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The Pride Parade was held in Jerusalem with a broader focus this year: Free the hostages

Michal Herzog meets with the Open House. Photo credit: President's Residence spokespeople
This year's parade comes against the background of the voices of the fight against anti-Israel movements, including LGBT movements around the world, and reflects the fact that the State of Israel is the only country in the Middle East that contains a wide variety of opinions and allows this type of parades to take place. The President's wife's speech to the representatives of the Open House: "We all want a better future, inclusive and equal, open and accepting."

The Pride and Tolerance Parade in Jerusalem was held today (Thursday) also calling for the return of the hostages; the title of the Parade was, “Born To Be Free.” The organizers of the parade, the Open House for Pride and Tolerance, said that the event will be more modest this year, and yet will have a broader agenda which will include the fight for the return of the 125 hostages who are still being held in Gaza.

This year’s parade is taking place against the background of the voices of the struggle against anti-Israel movements, including LGBT movements around the world, and reflects the fact that the State of Israel is the only country in the Middle East that contains a wide variety of opinions and allows this type of parades to take place. Many members of the LGBT movement in Israel have been very frustrated by the paradoxical liberal support they have seen around the world for terror organization such as Hamas and Islamic Jihad that have no respect for LGBT rights.

Although the parade in Tel Aviv was cancelled due to the difficult time the country is going through, the parade is being held this year in Jerusalem as a call for the return of the hostages. The families of the hostages, representatives of bereaved families and evacuated communities will also participate in the rally that will be held at the end of the parade. Along with the pride flags, yellow flags and the flags of the struggle for the return of the hostages will be waved, and the marchers will be given yellow identification bracelets.

The police announced that they will work to reduce as much as possible the damage to the fabric of life in the area, while maintaining the proper course of the march, in which many thousands are expected to participate, and clarified that anyone who tries to disrupt the proper course of the parade will be dealt with severely.

The President’s Residence reported that ahead of the Jerusalem Pride Parade, the wife of the President of Israel, Michal Herzog, hosted representatives from the association the Open House in Jerusalem for Pride and Tolerance, which is an active center of the LGBT community in Jerusalem. The association works to provide community and educational services alongside clinic and psychosocial services, for the LGBT community in Jerusalem and the surrounding area. She said to the Open House representatives: “Everyone in their own way, trying to make the country better.”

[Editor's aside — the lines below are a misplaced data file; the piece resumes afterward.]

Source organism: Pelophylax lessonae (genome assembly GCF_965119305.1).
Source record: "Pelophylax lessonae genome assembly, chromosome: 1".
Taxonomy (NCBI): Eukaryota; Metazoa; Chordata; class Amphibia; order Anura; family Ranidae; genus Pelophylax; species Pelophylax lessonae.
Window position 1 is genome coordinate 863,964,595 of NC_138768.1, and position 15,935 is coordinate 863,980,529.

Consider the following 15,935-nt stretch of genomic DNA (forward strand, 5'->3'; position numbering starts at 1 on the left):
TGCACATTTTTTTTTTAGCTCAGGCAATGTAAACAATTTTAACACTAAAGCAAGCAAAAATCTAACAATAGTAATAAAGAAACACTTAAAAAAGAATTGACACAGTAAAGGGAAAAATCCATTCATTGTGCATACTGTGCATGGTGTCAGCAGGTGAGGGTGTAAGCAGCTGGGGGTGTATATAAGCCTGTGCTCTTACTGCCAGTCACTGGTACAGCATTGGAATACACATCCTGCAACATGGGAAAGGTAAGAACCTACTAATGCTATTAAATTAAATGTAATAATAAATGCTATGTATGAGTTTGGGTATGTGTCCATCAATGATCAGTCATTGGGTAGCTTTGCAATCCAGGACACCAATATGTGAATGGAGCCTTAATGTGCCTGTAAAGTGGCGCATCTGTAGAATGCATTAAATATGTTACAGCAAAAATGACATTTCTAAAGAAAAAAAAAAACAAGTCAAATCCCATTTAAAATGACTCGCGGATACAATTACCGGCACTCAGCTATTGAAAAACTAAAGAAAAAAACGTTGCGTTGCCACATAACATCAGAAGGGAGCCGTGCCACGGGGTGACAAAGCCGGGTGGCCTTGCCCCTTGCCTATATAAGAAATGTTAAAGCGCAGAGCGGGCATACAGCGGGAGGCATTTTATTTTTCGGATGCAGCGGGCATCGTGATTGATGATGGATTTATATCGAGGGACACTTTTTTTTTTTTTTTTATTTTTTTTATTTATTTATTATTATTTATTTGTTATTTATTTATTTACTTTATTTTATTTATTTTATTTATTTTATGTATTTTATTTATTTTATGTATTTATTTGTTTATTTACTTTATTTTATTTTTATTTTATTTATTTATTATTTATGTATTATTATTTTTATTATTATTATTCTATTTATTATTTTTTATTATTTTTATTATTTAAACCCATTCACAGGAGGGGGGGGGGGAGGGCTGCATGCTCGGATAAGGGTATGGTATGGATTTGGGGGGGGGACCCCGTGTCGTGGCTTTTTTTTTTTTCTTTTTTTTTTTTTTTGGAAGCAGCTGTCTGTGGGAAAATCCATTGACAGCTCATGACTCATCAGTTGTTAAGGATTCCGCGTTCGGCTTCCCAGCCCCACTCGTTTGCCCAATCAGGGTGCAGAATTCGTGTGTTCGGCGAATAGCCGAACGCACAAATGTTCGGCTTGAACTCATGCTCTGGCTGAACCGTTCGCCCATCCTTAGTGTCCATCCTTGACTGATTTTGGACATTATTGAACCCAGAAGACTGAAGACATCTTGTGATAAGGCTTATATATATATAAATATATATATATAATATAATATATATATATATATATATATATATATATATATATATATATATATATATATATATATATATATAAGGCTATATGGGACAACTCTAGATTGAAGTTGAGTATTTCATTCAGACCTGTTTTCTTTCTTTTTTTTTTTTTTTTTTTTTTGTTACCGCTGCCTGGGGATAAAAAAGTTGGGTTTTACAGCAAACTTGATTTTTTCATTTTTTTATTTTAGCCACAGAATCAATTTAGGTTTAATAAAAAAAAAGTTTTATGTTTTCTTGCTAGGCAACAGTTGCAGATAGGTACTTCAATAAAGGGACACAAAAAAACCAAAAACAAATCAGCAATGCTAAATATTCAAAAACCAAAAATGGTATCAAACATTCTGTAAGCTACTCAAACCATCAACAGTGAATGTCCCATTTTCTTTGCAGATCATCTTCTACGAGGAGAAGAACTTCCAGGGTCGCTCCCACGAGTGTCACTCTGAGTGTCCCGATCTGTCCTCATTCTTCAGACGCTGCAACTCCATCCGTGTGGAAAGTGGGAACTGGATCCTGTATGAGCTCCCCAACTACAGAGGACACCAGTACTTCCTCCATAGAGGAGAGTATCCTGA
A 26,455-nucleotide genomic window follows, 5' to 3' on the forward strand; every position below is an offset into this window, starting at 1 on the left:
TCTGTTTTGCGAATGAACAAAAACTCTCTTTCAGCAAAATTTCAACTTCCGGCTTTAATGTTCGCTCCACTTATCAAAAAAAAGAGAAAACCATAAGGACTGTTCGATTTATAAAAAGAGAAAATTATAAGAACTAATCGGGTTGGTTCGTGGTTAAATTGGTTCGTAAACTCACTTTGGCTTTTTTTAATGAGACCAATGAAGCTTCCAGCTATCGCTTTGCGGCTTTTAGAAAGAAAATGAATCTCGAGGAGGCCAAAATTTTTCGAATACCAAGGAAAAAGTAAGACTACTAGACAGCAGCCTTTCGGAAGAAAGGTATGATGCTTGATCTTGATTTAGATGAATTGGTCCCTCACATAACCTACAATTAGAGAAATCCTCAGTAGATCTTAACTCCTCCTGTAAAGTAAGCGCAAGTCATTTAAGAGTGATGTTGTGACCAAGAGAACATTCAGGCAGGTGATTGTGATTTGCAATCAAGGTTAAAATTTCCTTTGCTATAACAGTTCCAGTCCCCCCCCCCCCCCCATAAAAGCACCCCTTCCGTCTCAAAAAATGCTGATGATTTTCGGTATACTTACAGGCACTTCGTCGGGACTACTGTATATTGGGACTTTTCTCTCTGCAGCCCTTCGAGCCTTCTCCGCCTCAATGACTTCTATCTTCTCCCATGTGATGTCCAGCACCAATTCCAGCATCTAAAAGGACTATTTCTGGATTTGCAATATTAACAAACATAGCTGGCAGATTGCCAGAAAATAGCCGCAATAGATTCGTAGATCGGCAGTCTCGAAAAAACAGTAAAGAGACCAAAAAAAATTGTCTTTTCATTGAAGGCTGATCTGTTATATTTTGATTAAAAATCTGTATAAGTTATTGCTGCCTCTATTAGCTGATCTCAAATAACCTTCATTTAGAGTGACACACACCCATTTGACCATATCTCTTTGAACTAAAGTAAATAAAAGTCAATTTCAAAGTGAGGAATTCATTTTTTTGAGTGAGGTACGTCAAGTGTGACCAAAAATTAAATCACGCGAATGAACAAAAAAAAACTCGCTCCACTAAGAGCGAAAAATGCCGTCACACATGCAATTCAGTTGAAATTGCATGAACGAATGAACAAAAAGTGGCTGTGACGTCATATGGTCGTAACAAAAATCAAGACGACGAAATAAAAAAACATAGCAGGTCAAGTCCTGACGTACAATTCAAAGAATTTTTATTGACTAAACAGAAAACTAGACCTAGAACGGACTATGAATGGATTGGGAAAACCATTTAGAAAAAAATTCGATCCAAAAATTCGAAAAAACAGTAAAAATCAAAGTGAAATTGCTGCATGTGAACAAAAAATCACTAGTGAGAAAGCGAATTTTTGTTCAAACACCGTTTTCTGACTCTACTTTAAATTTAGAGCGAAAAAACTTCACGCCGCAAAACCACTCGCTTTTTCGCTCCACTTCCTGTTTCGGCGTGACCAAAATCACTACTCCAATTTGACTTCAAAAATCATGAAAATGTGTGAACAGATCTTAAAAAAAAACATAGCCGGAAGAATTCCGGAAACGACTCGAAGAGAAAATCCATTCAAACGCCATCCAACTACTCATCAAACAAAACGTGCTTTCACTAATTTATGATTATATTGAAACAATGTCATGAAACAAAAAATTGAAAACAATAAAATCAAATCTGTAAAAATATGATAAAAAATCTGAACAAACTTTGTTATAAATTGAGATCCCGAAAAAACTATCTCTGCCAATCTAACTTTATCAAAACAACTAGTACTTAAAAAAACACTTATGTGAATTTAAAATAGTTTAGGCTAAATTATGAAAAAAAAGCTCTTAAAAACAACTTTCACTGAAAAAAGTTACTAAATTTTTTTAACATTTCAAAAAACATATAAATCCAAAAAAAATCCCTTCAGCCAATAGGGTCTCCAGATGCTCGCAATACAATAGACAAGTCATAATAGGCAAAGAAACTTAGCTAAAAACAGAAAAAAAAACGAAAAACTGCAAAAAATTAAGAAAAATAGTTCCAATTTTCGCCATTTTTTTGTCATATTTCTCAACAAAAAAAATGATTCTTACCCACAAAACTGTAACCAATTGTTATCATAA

The meeting was also attended by Gilad Golan, the father of the late Major Sagi Golan who fell in the “Iron Swords” war, as well as Sagi’s partner, Omer Ohana. The two shared that this year their families and many of Sagi’s friends will participate in the parade in his memory. Many felt it was good to emphasize that members of the LGBT community play an important role in the IDF in fighting for the country like any Israeli.

During the meeting, the participants discussed the holding of the parade, which will be held this year with the theme of freedom in cooperation with the headquarters of the hostages in Jerusalem, and the importance of accepting the other.

The meeting was also attended by Open House Chairman Yonatan Valper, CEO Nili Mederer, and Tom Barkai, head of the headquarters of the families of the kidnapped and missing in Jerusalem, as well as  volunteers of the association.

Herzog opened her remarks: “Meetings of this type excite me greatly. This year’s parade and the theme of freedom at its center are your way to express solidarity, and show care – each from its own angle. There is not just one way to support and express the range of emotions we experience in relation to the difficult period. We all want a better future, inclusive and equal, open and accepting. We all wish for our country to be a better country, and thus, each in his own way, tries to make the change, and this is exactly what you are doing. Continue your important and meaningful work.’

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